Associate Professor, PI
Research Focus: My research interest is centered on mechanisms of enzymes with complex and unique functions and catalytic mechanisms. I am also interested in the mode of action of natural products. These biochemical questions shape our unique and highly interdisciplinary programs. Outside the lab, I enjoy playing sports, such as skiing and tennis.
Hai P. Nguyen, Ph.D.
Email: hai.nguyen “AT” duke.edu
Research Focus: I am developing a chemical biology program to address fundamental questions in fungal cell wall biosynthesis by combining my expertise in carbohydrate synthetic chemistry from my graduate study with enzymology and cell biology. In particular, I am designing and synthesizing small molecule probes to investigate the mechanism of catalysis and inhibition of β-1,3-glucan synthase (GS). The study will provide a critical basis for the future development of novel antifungal drugs. I will also participate in developing chemical tools to study the mechanism of molybdenum cofactor deficiency disease.
Email: anyarat.thanapipatsiri “AT” duke.edu
My current research focuses on biosynthesis and genome mining of peptidyl nucleoside antifungal antibiotics, particularly, in actinobacteria. I study mechanisms by which the molecules of interest are biosynthesized by investigating functions of genes in their biosynthetic pathways, biochemically and genetically, and identifying unknown biosynthetic gene clusters that potentially encode the production of novel nucleoside natural products. Ultimately, the methodologies developed in the projects are aimed to be usefully applied for future novel nucleoside natural product screening and discovery. In my spare time, I enjoy cooking, baking, crafting, sports (e.g., badminton, tennis, swimming) and entertaining my son with indoor and outdoor activities.
Email: abhishek.chhetri “AT” duke.edu
Research Focus: I am interested in the enzymological mechanisms of beta-1,3-glucan synthase (GS), an enzyme essential for fungal cell wall biosynthesis and a proven target of FDA-approved antifungal agents. GS catalyzes polymerization of Glc using UDP-Glc as a substrate with a largely unexplored mechanism. I aim to provide insights into the catalytic mechanism through product profiling and development of small molecule mechanistic probes. I am also studying functional enzymology of natural product biosynthesis.
Email: haoran.pang “AT” duke.edu
Research Focus: My project is focused on the biosynthesis pathway of the molybdenum cofactor (Moco), an essential cofactor for most organisms, including humans. The first step of Moco biosynthesis is the conversion of GTP to cyclic pyranopterin monophosphate (cPMP) catalyzed by two enzymes, MoaA and MoaC, in which mutations were found in over 50% of human Moco deficiency patients. I aim to elucidate the catalytic mechanism of these two enzymes by characterizing potential intermediates in this crucial step. The study is expected to provide bases for the future development of therapeutics for Moco deficiency diseases.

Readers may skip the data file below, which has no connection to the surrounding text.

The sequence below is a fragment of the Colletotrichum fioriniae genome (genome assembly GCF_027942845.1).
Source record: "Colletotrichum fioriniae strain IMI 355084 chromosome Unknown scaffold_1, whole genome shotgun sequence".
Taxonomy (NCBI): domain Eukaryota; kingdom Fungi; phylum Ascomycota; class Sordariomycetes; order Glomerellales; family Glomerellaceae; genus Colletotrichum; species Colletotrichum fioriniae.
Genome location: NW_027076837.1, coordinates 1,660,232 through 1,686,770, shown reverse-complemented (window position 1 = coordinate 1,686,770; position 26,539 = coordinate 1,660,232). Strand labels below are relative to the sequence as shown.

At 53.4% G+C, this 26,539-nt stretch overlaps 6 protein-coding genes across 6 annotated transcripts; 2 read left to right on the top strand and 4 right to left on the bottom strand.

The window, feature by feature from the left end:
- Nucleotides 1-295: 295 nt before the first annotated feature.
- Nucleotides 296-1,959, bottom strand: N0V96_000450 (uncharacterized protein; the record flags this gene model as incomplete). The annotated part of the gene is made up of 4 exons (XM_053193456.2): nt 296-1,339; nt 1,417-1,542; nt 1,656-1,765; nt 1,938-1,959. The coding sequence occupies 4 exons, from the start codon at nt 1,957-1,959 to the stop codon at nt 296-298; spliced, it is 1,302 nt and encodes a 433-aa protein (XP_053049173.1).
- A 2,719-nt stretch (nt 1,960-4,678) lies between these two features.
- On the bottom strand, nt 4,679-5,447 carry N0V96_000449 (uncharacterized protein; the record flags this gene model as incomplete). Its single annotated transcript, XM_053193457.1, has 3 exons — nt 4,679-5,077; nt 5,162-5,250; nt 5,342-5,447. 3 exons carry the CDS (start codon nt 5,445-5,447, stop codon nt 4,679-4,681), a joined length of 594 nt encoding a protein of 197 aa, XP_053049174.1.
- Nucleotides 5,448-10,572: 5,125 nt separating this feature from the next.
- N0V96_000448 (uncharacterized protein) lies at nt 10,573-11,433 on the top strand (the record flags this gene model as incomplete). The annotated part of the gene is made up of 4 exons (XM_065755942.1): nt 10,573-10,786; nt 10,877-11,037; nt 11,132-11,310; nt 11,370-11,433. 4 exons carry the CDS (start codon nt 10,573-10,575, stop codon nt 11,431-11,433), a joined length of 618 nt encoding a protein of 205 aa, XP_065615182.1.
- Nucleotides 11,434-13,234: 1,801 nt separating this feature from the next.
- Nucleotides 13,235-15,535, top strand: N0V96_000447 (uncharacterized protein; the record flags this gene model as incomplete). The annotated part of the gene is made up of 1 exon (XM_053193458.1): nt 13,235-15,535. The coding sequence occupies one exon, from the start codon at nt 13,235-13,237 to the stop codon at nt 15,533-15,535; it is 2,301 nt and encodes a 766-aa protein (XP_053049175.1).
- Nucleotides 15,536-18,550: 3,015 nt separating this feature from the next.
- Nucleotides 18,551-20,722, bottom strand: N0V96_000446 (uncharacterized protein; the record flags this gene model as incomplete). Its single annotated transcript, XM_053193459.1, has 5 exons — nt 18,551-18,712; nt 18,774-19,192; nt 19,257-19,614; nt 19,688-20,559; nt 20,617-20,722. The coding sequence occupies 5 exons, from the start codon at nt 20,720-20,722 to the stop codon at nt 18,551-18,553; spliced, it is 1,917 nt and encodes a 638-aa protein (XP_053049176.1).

Email: matthew.draelos “AT” duke.edu
My research focuses on elucidating the mechanistic details and substrate scope of peptidyl nucleoside biosynthesis. Peptidyl nucleosides display important antifungal properties that may be beneficial in combating life-threatening fungal infections, and I ultimately aim to employ synthetic chemistry and the mechanistic underpinnings of peptidyl nucleoside biosynthesis to develop non-natural peptidyl nucleoside analogs with improved antifungal activity. These explorations will be informed by my prior scientific experience in synthetic chemistry and chemical biology and clinical experience as a student in the Duke University MD/Ph.D. program. Outside of the lab, I am an avid skier, pianist, and woodworker, who is always ready to discuss the finer points of historical trivia.
Edward Lilla, Ph.D. (graduate student 2012 – 2017, currently at the KBI Biopharma)
Anna Loksztejn, Ph.D. (Tri-I MMPTP fellow, postdoc associate 2012 – 2017)
Daniel Dumitrescu (undergraduate student 2015 – 2017, currently a graduate student Yale University)
Brad Hover, Ph.D. (graduate student 2011 – 2015, currently a postdoc at Rockefeller University)